In a First, Bill Passed by Oklahoma Republicans Promises Felony Charges and Prison for Doctors Who Perform Abortions

Friday, May 20, 2016
(photo: Getty Images)

 

 

 

By Erik Eckholm, New York Times

 

The Oklahoma Legislature on Thursday passed a bill that would effectively ban abortions by subjecting doctors who perform them to felony charges and revoking their medical licenses — the first legislation of its kind.

 

In a year in which states have tried to outlaw abortions at 20 weeks of pregnancy, to ban the main surgical method used in the second trimester and to shut down abortion clinics with onerous regulations, Oklahoma’s bill is the most far-reaching.

 

The measure, which passed the Republican-dominated Senate by a vote of 33-12, will be presented to Gov. Mary Fallin, a Republican, who will have five days to sign it, veto it or allow it to take effect without her signature.

 

If it becomes law, it is certain to face a quick challenge in state or federal court. And because the Supreme Court has consistently ruled that women have a right to obtain abortions until the fetus is viable outside the womb, legal experts say, it will soon be declared unconstitutional.

 

That has not deterred anti-abortion politicians in a state dominated by conservative Republicans. Some say they welcome the chance to make a strong statement and to engage the issues in court.

 

“Most people know I am for defending rights,” Sen. Nathan Dahm, the author of the bill and a software developer from Broken Arrow, told The Oklahoman. “Those rights begin at conception.”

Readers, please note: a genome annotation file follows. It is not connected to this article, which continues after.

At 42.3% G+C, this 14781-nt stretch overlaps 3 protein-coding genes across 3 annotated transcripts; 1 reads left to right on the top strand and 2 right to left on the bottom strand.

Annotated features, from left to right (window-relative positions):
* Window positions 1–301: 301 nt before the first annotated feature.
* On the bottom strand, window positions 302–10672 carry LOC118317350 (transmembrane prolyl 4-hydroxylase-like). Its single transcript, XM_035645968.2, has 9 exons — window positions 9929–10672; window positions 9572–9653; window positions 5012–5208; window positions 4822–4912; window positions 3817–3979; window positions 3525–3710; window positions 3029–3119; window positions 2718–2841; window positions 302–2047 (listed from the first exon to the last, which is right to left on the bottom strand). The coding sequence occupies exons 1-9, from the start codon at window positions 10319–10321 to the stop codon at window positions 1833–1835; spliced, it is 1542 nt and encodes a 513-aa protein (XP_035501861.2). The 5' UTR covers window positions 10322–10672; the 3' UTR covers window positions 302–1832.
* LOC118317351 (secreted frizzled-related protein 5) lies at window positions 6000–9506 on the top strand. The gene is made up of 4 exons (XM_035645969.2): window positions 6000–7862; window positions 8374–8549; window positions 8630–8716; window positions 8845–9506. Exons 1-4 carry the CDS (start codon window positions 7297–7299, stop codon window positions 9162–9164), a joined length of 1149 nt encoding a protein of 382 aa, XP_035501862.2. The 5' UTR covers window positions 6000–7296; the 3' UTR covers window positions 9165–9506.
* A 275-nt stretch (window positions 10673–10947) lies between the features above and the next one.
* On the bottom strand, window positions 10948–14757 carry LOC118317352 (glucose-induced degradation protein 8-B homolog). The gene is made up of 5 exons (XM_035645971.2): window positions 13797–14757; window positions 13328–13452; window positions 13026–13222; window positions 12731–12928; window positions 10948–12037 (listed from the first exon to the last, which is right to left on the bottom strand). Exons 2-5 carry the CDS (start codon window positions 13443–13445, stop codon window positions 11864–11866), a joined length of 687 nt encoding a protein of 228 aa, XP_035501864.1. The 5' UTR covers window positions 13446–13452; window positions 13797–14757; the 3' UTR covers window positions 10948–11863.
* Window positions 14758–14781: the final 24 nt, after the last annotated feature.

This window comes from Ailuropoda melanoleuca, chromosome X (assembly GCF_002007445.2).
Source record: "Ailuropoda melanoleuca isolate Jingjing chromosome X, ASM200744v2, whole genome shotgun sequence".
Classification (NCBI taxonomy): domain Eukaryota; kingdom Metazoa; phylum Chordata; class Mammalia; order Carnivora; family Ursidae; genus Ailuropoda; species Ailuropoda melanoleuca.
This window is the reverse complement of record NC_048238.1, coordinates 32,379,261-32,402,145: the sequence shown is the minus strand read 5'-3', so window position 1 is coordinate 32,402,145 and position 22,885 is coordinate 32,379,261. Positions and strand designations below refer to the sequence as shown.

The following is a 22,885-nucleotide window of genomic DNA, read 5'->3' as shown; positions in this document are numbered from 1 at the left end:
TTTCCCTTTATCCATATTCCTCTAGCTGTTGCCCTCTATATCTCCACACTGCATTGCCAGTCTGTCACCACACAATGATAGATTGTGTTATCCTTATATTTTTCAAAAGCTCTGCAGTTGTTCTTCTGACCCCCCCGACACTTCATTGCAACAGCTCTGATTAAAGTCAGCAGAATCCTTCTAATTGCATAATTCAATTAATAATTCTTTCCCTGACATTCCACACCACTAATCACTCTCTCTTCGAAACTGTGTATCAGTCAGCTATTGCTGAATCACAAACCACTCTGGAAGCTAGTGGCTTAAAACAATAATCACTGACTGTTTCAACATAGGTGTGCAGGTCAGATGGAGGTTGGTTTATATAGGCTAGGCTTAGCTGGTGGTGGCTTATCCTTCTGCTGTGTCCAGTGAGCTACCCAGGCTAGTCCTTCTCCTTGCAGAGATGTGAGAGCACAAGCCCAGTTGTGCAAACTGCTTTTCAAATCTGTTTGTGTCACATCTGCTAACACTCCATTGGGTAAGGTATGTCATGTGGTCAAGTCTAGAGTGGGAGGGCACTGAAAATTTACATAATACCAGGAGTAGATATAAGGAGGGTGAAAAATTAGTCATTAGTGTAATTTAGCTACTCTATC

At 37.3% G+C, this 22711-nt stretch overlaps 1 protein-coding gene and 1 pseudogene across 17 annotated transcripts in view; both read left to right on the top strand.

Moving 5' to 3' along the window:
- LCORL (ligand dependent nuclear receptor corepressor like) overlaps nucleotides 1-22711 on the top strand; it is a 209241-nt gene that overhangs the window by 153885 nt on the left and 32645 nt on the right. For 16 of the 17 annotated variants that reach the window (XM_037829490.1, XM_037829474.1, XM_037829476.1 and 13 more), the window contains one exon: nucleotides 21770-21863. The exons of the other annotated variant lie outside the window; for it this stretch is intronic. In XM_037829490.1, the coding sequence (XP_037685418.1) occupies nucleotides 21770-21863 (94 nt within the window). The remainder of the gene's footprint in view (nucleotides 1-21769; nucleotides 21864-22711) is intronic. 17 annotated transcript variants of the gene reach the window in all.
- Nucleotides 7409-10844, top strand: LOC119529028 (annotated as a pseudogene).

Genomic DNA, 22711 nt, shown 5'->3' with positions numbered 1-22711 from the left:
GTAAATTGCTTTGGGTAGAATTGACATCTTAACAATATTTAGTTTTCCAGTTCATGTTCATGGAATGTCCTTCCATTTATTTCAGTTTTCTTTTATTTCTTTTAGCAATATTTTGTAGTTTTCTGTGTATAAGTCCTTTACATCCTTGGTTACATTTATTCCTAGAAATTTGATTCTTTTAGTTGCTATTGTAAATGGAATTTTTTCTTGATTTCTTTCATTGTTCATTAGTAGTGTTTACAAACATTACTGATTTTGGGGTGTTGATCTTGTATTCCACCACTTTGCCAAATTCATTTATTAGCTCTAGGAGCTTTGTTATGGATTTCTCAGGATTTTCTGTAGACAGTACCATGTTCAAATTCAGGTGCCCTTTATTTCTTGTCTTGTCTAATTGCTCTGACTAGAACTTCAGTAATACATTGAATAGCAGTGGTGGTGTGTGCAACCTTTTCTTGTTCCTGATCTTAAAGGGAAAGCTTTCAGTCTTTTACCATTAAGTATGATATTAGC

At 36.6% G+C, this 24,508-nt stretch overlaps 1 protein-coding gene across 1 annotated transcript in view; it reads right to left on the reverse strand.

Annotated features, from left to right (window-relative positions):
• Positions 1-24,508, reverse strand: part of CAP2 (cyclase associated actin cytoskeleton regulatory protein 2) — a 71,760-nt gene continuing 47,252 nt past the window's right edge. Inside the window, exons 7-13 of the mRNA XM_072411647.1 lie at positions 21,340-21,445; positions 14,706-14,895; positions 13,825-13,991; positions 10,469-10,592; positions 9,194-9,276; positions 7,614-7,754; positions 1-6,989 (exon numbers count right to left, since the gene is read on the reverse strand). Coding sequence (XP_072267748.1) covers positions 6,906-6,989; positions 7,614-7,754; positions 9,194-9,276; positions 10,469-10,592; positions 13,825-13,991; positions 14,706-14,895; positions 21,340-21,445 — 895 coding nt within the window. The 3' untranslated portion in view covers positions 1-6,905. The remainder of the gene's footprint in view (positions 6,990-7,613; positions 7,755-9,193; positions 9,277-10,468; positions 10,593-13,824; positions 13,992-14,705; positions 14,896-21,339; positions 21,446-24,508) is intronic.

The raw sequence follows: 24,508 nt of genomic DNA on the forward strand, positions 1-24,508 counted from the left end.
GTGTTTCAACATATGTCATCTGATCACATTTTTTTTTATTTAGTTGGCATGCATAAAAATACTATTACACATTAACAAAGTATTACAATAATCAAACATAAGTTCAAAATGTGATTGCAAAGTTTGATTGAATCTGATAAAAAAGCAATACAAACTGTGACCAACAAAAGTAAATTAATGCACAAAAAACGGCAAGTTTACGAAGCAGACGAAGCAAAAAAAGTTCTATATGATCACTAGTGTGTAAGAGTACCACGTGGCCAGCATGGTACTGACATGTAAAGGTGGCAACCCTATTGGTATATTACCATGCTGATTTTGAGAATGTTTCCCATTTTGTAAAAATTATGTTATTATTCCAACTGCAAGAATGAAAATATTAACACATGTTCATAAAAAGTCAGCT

Dahm told reporters that he knew the measure would be challenged but expressed hope that the case would lead the Supreme Court to overturn Roe v. Wade.

 

Fallin, who has signed several anti-abortion bills that were later blocked by the courts, will not comment on the new bill “until she and her staff have had a chance to review it,” Michael McNutt, her communications director, said in an email.

 

But some legislators called the measure an ill-considered diversion.

 

“I’m pro-life and a Roman Catholic, but I don’t think we should waste our time on legislation that someone will declare unconstitutional,” Sen. Ervin Yen, an anesthesiologist from Oklahoma City, and one of a small number of Republicans to oppose the bill, said in an interview.

 

To Learn More:

Oklahoma Lawmakers Move Bill Requiring Public High School Anti-Abortion Curriculum (Courthouse News Service)

Catholic Business Takes over Hospitals and Orders Affiliated Doctors to Stop Prescribing Birth Control (by Noel Brinkerhoff, AllGov)

New Oklahoma Law Requires Web Posting of Personal Details of Women Who Have Abortions (by Noel Brinkerhoff, AllGov)

Comments

Leave a comment

captcha